The Burgess Shale Formation of southeast British Columbia (or ‘thick’ Stephen Formation; Aitken, 1997; Gaines, 2011) was deposited on the seaward margin of the Great American Carbonate Bank, which regionally had formed a prominent relief known as the Cathedral Escarpment (Conway Morris, 1986; Fletcher & Collins, 1998; Gaines, 2011). This position at the foot of a submarine cliff is key to explain the quality of preservation of the exceptionally-preserved biota and its remarkable diversity (Conway Morris, 1986; Gaines, 2014). Indeed, it permitted a rapid and short transport of both the living organisms/fresh organic remains (e.g., recently moulted exoskeletons) and the muddy sediment they lived on, from the normally-oxygenated environments on top of the Cathedral Escarpment down to the deeper-water oxygen-depleted settings of the basin (Gaines, 2014). Thus, the depositional environment of the Burgess Shale fundamentally facilitated both the supply in organic remains and their preservation via a rapid burial under anoxic conditions. The fossil assemblage found in the ‘Phyllopod Bed’ of the Walcott Quarry, including the Burgess mollisoniids discussed in the present contribution, belongs to the Pagetia bootes Subzone of the Bathyuriscus-Elrathina trilobite Zone (Fletcher & Collins, 1998), which corresponds to the Ptychagnostus praecurrens agnostoid Zone of North America (Robison & Babcock, 2011). Its taxonomic diversity and ecological structure have been the subjects of thorough investigations (e.g., Conway Morris, 1986; Caron & Jackson, 2008).
The Wheeler strata were most likely deposited closer to the shore compared to the Burgess Shale, although similarly representing shale-dominated deep-water deposits typical of the outer detrital belt. Indeed, these deposits represent the early stage of infilling of a fault-controlled trough that formed a prominent re-entrant within the offshore margin of the carbonate platform during most of the Miaolingian Epoch (Hintze & Robison, 1975; Rees, 1986). Known as the House Range Embayment, this basin is reconstructed as asymmetrical (i.e., a half-graben; Rees, 1986), transitioning to the carbonate bank by a gently sloping ramp to the East (now North), but abruptly separated from it to the West and probably South (now South and East, respectively; Foster & Gaines, 2016). The upper part of the Wheeler Formation has yielded subcontemporaneous, but largely distinct, exceptionally-preserved biotas in the House Range and Drum Mountains of western Utah (Robison, Babcock & Gunther, 2015; Lerosey-Aubril & Skabelund, 2018; Lerosey-Aubril et al., in press), both of early Drumian age according to associated agnostoids (Ptychagnostus atavus Zone; Robison & Babcock, 2011). Thelxiope exemplifies well this dissimilarity between the two Wheeler faunas, as it is rare but represented by two species in the House Range, and as-yet unreported the Drum Mountains.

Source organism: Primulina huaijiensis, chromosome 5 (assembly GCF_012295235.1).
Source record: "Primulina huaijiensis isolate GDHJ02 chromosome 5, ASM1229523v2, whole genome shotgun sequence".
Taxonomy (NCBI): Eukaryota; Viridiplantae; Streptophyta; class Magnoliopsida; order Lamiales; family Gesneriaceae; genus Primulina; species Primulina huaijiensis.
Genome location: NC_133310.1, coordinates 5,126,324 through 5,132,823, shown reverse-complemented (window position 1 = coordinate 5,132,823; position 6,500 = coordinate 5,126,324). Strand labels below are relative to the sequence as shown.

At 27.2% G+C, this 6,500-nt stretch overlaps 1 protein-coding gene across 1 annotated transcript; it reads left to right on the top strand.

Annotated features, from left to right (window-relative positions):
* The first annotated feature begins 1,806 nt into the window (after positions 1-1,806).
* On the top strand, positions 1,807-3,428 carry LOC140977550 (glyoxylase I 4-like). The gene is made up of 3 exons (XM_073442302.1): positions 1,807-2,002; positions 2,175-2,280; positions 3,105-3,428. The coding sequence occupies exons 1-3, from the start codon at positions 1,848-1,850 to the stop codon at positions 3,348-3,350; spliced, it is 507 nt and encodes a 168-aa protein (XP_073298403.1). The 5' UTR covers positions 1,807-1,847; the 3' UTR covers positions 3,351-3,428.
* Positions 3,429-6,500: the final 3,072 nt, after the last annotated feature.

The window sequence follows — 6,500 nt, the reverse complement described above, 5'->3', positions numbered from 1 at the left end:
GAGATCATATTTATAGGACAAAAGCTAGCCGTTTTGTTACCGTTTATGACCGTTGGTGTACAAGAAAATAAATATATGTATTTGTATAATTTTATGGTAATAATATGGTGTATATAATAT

Material and Methods
The material studied consists of the three type specimens of Thelxiope palaeothalassia (Simonetta & Delle Cave, 1975) from the Burgess Shale Formation (Walcott Quarry) of British Columbia, and the holotypes of Thelxiope spinosa (Conway Morris & Robison, 1988) (formerly ‘Ecnomocaris’ spinosa; see below) and Thelxiope holmani sp. nov., both from the Wheeler Formation in the House Range of Utah. Details on the geographical and stratigraphical origins of these fossils are provided below, along with a discussion on their preservation and how it may affect the observation of some morphological features. The picture of an additional specimen of T. palaeothalassia available on the Royal Ontario Museum’s website dedicated to the Burgess Shale (https://burgess-shale.rom.on.ca/) was also considered when writing the redescription of this taxon. Additionally, high-resolution pictures of the three specimens of ‘Mollisonia rara’ (junior synonym of Mollisonia symmetrica Walcott, 1912), initially figured by Walcott (1912) and Walcott (1931) and for a time regarded as conspecific with the type specimens of T. palaeothalassia (concept of Parahabelia rara (Simonetta, 1964); see below), were studied for comparison. All three specimens are from the Burgess Shale and were collected at the Walcott Quarry. Lastly, pictures available on the website of the Yale Peabody Museum and illustrating Thelxiope specimens from the Fezouata Shale (Lower Ordovician, Morocco) deposited in its collections were also studied. These specimens likely represent a new species, which is only briefly discussed hereafter as the formal description of this taxon is in progress (P Van Roy, pers. com., 2019).